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 Thursday, February 21, 2008

ITU-Ts Study Group 16 has completed work on G.711.1 the new scalable wideband extension of the voice codec used in the majority of fixed-line digital systems - ITU-T Recommendation G.711. G.711.1 will significantly improve voice quality in VoIP calls by offering wideband quality while keeping bitstream interoperability with the G.711 narrowband legacy codec. Wideband offers far greater audio quality by making voice sound more natural and by greatly improving both intelligibility and listening comfort. Wideband also allows service providers to offer a wider variety of services. Widely deployed this bitstream-interoperable wideband extension of narrowband codecs will allow smooth transition from narrowband (300-3400 Hz) PSTN quality telephony to high-quality wideband (50-7000Hz) telephony over IP networks as well as efficient deployment in existing infrastructures.

G.711.1 can operate either at 80 or 96 kbit/s in wideband, and at 64 or 80 kbit/s in narrowband. Furthermore, the 64 kbit/s core layer mode enables seamless interoperability with systems equipped only with G.711. Besides this backward compatibility, another key attribute is its embedded coding feature that allows dropping part of the bitstream/payload on-the-fly during a call by simple truncation of the embedded bitstream at any entity in the middle of the network such as a gateway or a signal mixer at multi-point control unit (MCU). This avoids network congestion and facilitates interoperability with G.711 legacy narrowband systems. Besides these two main advantages, G.711.1 has a very short delay and low complexity, it also supports partial mixing that drastically reduces MCU complexity and delay.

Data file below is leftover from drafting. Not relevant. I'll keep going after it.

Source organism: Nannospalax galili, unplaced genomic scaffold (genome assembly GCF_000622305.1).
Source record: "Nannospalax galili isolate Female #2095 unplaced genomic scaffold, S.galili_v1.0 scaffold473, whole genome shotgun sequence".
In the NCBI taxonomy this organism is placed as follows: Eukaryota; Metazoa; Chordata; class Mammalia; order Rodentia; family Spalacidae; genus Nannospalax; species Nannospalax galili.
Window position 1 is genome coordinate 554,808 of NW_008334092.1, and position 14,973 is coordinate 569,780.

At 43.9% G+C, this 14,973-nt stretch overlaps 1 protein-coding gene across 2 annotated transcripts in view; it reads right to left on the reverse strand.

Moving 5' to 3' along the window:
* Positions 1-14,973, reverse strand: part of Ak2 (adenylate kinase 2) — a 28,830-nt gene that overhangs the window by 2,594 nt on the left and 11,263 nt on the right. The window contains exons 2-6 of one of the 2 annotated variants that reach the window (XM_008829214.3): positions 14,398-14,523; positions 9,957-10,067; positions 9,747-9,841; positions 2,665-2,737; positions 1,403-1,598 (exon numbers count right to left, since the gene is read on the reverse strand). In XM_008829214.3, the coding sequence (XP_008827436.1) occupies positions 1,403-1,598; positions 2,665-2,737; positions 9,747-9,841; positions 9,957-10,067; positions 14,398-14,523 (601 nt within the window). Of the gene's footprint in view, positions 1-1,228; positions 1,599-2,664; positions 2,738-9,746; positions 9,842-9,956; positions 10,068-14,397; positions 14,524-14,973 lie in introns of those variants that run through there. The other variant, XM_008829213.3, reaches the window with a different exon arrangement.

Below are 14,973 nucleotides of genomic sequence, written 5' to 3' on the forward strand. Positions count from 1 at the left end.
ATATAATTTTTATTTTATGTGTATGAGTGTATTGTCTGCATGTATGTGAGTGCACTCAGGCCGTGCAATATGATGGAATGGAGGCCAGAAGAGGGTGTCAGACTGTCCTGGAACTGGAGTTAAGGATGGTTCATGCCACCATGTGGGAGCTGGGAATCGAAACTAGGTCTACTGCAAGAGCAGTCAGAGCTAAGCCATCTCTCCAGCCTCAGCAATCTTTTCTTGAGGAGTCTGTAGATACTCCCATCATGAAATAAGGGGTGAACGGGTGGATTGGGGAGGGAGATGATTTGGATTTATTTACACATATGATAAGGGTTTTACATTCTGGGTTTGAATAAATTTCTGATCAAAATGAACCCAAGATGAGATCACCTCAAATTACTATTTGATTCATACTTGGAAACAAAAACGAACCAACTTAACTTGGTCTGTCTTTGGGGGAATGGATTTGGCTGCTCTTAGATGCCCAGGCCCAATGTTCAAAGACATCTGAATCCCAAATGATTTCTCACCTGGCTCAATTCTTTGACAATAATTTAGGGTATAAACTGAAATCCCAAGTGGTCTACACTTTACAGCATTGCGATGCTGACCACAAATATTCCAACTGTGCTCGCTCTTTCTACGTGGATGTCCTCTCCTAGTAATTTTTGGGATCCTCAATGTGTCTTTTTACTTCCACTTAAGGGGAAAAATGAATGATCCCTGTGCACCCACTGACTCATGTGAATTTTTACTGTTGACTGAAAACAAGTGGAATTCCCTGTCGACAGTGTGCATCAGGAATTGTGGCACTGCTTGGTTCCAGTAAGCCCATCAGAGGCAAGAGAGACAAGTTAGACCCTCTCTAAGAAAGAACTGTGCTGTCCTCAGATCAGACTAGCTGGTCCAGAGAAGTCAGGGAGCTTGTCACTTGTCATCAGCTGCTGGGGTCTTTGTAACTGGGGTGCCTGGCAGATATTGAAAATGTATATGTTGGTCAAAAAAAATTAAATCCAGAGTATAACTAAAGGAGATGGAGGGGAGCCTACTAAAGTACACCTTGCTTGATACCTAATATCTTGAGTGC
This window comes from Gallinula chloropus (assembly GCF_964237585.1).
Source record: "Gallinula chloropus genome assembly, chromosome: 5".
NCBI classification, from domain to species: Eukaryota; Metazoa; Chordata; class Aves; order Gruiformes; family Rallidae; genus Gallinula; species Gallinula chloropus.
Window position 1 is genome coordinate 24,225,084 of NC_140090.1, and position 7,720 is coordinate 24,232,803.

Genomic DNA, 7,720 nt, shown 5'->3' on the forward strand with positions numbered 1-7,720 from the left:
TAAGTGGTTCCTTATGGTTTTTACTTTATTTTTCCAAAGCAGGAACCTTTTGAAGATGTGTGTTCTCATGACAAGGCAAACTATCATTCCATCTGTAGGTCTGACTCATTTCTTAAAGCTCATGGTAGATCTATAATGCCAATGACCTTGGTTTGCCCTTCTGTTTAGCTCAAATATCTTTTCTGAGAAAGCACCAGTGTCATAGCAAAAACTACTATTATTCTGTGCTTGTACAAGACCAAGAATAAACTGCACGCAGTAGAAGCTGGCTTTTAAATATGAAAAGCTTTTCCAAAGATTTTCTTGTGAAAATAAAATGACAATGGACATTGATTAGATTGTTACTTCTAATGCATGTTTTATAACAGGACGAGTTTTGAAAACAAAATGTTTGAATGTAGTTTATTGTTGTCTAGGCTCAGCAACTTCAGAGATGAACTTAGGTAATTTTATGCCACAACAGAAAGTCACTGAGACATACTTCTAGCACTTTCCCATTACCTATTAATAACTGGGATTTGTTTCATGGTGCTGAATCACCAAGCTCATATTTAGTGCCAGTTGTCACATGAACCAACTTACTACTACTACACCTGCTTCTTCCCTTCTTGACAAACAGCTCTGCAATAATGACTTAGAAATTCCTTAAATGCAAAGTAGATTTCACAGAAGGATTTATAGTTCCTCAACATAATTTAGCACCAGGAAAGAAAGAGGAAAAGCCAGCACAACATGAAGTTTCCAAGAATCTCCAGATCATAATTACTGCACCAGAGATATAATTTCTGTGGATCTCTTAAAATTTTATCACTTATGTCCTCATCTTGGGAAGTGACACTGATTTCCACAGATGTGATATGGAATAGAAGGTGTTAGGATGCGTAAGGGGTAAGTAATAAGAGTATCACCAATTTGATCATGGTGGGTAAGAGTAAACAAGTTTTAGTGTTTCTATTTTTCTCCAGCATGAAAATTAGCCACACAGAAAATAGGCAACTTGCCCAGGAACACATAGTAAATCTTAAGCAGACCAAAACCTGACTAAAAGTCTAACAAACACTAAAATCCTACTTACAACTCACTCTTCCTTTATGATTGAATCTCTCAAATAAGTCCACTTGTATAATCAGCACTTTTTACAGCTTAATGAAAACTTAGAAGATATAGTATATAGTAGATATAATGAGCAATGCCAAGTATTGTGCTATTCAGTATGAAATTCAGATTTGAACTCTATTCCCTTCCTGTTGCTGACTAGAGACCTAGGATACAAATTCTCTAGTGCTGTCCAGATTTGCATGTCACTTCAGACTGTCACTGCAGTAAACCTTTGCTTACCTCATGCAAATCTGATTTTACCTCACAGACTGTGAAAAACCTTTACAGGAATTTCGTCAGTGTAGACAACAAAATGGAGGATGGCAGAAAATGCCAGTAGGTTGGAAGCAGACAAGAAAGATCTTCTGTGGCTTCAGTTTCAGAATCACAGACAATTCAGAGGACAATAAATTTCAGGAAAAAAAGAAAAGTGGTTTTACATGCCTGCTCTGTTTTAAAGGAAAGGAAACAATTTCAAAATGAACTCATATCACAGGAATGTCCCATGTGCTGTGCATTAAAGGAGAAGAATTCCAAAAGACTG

G.711's roots can be traced back as far as the 1970s, it has become truly the lingua franca of voice telephony. The new ITU-T Recommendation enriches the existing standard while ensuring backwards compatibility and interoperability.

The new standard will drive the market for wideband applications. Launched in 2006, wideband telephony over fixed-line broadband access is gaining momentum; wideband telephony over mobile will soon start following the 2008 Mobile World Congress announcement of wideband-enabled 3G phones shipping in the 3rd quarter of 2008. Wideband services are expected to be one of the driving factors in next generation networks (NGN).